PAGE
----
Christmas is a tough time of year for those who try to live simply. In so many ways the modern Christmas tradition is based around excessive consumerism. I was attracted to the ideals of simpler living because of the time, energy, money and space it opens up in so many aspects of our lives. While I am by no means any kind of authority on the subject, it seems to me that Christmas usually involves spending a lot of time rushing around, shopping, cooking, cleaning and decorating. Not that any of those things are inherently bad but obsessing about the tree, the lights and the perfect gift tends to take up a lot of time and money, never mind facing exhaustion from bracing crowds, lineups and traffic. No tree for me and my Christmas shopping was a one day affair. Slowly I’m finding some balance.
Don’t get me wrong, I am not a Christmas hater. I highly value a holiday that encourages family time, generosity and celebrating the birth of a saviour. I don’t however really value a holiday that encourages giving/receiving “stuff” we don’t need, high credit card bills and hours spent decorating using decor items stored all year round for use once a year. I just like the Christmas that says “peace on earth” (outward focus) that encourages us to help others in need instead of the Christmas that says “I’d like a new gaming system or Louis Vuitton bag” (inward focus.)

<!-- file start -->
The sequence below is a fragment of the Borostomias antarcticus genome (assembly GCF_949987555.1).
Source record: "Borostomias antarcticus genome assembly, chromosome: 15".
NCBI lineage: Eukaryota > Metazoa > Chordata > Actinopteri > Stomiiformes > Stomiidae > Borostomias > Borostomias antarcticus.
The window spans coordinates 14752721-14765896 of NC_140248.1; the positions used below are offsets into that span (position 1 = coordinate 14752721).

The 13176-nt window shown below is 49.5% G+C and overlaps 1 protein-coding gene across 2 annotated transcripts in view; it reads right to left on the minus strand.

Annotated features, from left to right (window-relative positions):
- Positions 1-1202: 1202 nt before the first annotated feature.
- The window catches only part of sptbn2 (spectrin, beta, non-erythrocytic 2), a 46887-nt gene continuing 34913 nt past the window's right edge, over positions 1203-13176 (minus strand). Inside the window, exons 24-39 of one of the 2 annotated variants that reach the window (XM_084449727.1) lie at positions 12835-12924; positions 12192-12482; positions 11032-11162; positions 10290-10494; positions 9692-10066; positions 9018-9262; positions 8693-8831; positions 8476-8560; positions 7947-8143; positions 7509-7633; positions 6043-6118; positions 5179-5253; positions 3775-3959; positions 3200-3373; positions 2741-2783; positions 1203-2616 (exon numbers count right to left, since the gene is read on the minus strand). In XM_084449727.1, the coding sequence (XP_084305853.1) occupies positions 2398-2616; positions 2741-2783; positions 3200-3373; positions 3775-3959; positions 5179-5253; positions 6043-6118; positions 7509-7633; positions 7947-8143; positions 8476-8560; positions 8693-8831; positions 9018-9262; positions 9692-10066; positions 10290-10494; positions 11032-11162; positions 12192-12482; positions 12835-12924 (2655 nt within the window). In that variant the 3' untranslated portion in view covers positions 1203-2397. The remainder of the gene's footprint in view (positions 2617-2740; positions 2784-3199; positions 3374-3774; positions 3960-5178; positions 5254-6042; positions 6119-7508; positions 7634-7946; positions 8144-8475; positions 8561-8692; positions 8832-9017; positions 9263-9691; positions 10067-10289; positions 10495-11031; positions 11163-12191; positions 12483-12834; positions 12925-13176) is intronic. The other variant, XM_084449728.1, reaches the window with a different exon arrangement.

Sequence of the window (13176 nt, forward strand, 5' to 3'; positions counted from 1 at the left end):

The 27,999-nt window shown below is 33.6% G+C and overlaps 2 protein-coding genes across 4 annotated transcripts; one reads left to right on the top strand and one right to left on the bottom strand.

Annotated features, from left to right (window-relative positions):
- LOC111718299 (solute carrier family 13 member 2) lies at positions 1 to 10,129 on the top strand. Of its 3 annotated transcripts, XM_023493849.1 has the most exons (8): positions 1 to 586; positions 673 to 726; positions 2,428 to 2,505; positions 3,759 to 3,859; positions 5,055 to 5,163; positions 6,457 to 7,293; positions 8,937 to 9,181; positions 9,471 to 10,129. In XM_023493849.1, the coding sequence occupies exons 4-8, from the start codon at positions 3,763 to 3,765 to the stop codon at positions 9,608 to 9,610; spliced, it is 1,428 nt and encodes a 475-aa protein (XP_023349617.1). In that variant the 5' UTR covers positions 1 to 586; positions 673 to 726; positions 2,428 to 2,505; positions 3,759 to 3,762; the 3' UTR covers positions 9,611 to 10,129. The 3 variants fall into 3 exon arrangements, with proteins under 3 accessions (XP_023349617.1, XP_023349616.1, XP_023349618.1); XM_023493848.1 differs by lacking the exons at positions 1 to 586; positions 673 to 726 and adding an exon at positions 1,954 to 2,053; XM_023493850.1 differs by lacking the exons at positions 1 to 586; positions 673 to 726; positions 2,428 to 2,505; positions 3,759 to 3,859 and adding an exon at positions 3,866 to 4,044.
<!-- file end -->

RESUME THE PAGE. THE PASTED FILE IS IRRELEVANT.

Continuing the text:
All I want for Christmas is a little less hustle and bustle and a little more simplicity. Watch the snow fall (if you live in the north like I do), eat and drink with your family and friends, share your time and a little generosity with them and celebrate that baby in a manger. Easy on the excess and a have a Merry Christmas!
“Oh for the good old days when people would stop Christmas shopping when they ran out of money” – author unknown
“Probably the reason we all go haywire at Christmas time with the endless unrestrained and often silly buying of gifts is that we often don’t quite know how to put our love into words” – Harlan Miller, writer